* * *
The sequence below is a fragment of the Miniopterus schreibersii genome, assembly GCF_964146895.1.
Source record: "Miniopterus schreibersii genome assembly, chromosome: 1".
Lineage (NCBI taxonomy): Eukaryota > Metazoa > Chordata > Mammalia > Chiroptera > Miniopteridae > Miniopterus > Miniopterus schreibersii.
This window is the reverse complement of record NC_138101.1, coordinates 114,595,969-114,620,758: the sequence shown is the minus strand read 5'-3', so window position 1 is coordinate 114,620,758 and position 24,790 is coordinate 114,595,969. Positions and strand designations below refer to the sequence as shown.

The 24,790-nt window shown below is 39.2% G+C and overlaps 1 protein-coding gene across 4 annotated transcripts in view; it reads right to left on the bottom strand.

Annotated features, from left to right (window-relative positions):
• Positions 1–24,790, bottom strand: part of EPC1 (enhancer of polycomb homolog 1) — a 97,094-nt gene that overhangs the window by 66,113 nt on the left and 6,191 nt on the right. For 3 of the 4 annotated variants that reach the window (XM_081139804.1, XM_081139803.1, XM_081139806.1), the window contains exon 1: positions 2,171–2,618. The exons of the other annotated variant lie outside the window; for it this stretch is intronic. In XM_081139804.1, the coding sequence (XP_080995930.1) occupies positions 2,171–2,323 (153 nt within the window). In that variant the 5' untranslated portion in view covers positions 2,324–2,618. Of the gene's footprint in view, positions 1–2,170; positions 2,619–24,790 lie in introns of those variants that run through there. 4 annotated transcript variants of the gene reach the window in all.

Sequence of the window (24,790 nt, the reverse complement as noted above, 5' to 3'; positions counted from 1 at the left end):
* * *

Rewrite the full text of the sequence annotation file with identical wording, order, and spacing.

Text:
The sequence below is a fragment of the Miniopterus schreibersii genome, assembly GCF_964146895.1.
Source record: "Miniopterus schreibersii genome assembly, chromosome: 1".
Lineage (NCBI taxonomy): Eukaryota > Metazoa > Chordata > Mammalia > Chiroptera > Miniopteridae > Miniopterus > Miniopterus schreibersii.
This window is the reverse complement of record NC_138101.1, coordinates 114,595,969-114,620,758: the sequence shown is the minus strand read 5'-3', so window position 1 is coordinate 114,620,758 and position 24,790 is coordinate 114,595,969. Positions and strand designations below refer to the sequence as shown.

The 24,790-nt window shown below is 39.2% G+C and overlaps 1 protein-coding gene across 4 annotated transcripts in view; it reads right to left on the bottom strand.

Annotated features, from left to right (window-relative positions):
• Positions 1–24,790, bottom strand: part of EPC1 (enhancer of polycomb homolog 1) — a 97,094-nt gene that overhangs the window by 66,113 nt on the left and 6,191 nt on the right. For 3 of the 4 annotated variants that reach the window (XM_081139804.1, XM_081139803.1, XM_081139806.1), the window contains exon 1: positions 2,171–2,618. The exons of the other annotated variant lie outside the window; for it this stretch is intronic. In XM_081139804.1, the coding sequence (XP_080995930.1) occupies positions 2,171–2,323 (153 nt within the window). In that variant the 5' untranslated portion in view covers positions 2,324–2,618. Of the gene's footprint in view, positions 1–2,170; positions 2,619–24,790 lie in introns of those variants that run through there. 4 annotated transcript variants of the gene reach the window in all.

Sequence of the window (24,790 nt, the reverse complement as noted above, 5' to 3'; positions counted from 1 at the left end):